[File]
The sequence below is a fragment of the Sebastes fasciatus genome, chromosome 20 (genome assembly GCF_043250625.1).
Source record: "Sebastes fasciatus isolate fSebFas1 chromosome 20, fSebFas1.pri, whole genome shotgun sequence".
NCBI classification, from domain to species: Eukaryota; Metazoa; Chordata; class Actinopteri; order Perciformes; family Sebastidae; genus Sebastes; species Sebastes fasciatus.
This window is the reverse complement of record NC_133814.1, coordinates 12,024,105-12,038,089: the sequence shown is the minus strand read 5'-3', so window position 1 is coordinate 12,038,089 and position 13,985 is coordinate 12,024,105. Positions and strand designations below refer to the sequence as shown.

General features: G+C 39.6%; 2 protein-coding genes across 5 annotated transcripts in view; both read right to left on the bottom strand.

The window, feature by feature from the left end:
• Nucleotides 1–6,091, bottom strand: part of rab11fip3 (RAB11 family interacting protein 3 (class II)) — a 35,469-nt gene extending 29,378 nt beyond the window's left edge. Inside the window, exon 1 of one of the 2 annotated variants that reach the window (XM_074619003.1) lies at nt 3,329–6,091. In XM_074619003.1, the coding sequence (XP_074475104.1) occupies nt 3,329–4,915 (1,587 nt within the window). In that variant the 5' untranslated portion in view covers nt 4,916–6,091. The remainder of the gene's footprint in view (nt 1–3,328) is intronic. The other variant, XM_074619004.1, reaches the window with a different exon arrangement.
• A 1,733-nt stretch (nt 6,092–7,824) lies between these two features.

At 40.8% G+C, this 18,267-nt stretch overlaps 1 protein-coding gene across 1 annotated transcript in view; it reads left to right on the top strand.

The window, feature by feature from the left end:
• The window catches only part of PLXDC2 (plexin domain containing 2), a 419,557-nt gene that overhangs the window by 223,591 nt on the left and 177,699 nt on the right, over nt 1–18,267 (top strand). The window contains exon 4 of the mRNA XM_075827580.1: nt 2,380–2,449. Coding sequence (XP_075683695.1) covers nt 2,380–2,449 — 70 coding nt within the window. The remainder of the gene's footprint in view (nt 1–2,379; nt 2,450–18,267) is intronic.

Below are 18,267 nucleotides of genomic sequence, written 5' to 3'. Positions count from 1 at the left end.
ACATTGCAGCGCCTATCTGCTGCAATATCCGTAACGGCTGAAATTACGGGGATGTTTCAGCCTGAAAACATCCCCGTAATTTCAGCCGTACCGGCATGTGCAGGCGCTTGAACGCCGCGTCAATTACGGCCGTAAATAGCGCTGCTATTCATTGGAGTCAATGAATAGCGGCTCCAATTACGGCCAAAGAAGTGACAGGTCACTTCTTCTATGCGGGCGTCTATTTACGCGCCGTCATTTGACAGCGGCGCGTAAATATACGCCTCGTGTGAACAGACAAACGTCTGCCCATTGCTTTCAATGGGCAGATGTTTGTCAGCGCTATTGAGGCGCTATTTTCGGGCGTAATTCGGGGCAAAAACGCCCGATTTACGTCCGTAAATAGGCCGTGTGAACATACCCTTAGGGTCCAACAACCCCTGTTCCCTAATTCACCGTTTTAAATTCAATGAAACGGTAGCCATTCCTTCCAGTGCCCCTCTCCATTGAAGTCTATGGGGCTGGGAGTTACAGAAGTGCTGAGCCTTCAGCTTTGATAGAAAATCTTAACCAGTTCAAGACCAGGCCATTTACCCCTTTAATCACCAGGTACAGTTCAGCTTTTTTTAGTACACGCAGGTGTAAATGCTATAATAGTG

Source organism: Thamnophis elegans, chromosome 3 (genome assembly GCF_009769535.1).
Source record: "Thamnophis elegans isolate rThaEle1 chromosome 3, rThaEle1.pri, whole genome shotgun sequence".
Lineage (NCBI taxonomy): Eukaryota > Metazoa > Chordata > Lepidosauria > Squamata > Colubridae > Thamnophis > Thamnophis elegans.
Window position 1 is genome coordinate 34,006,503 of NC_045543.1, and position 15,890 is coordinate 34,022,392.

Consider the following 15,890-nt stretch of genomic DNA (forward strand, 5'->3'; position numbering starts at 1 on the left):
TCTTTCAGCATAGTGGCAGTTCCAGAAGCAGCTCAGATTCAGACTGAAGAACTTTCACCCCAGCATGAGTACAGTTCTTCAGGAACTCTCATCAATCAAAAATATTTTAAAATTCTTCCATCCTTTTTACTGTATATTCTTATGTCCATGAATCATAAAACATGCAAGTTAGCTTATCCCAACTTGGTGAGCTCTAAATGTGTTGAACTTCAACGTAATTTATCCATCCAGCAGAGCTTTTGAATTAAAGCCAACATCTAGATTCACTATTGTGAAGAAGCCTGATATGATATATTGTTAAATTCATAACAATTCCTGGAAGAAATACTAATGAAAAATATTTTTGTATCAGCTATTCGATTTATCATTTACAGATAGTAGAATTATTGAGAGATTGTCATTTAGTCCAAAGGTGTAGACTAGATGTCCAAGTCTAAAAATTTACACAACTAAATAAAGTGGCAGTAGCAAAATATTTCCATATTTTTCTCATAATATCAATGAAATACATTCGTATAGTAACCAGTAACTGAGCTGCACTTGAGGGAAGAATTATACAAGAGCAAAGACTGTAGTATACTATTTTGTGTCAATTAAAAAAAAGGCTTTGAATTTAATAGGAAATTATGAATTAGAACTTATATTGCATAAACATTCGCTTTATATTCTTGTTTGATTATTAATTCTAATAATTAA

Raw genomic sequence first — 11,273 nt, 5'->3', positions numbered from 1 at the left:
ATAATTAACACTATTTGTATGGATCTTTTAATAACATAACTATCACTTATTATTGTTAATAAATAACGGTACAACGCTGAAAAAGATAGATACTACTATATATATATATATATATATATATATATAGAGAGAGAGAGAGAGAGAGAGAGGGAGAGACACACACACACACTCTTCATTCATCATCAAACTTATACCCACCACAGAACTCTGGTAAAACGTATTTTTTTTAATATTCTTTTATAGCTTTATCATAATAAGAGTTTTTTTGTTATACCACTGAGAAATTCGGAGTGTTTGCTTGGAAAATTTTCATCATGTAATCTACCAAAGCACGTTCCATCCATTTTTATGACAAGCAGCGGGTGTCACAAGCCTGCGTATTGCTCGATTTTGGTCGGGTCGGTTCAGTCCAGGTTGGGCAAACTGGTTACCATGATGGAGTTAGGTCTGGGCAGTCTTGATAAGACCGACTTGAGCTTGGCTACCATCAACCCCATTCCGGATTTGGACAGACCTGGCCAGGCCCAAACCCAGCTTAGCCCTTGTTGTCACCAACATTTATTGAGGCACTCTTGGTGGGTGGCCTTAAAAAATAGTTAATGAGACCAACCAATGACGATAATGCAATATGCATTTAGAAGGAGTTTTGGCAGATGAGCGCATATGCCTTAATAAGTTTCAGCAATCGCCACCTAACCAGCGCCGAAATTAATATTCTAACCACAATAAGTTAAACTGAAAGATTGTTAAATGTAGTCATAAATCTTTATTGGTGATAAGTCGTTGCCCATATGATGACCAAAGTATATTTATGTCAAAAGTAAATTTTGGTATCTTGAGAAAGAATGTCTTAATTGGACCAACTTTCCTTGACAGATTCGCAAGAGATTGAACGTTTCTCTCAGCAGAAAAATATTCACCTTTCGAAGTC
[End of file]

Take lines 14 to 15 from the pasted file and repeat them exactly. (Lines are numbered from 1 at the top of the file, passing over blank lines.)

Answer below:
Source organism: Thamnophis elegans, chromosome 3 (genome assembly GCF_009769535.1).
Source record: "Thamnophis elegans isolate rThaEle1 chromosome 3, rThaEle1.pri, whole genome shotgun sequence".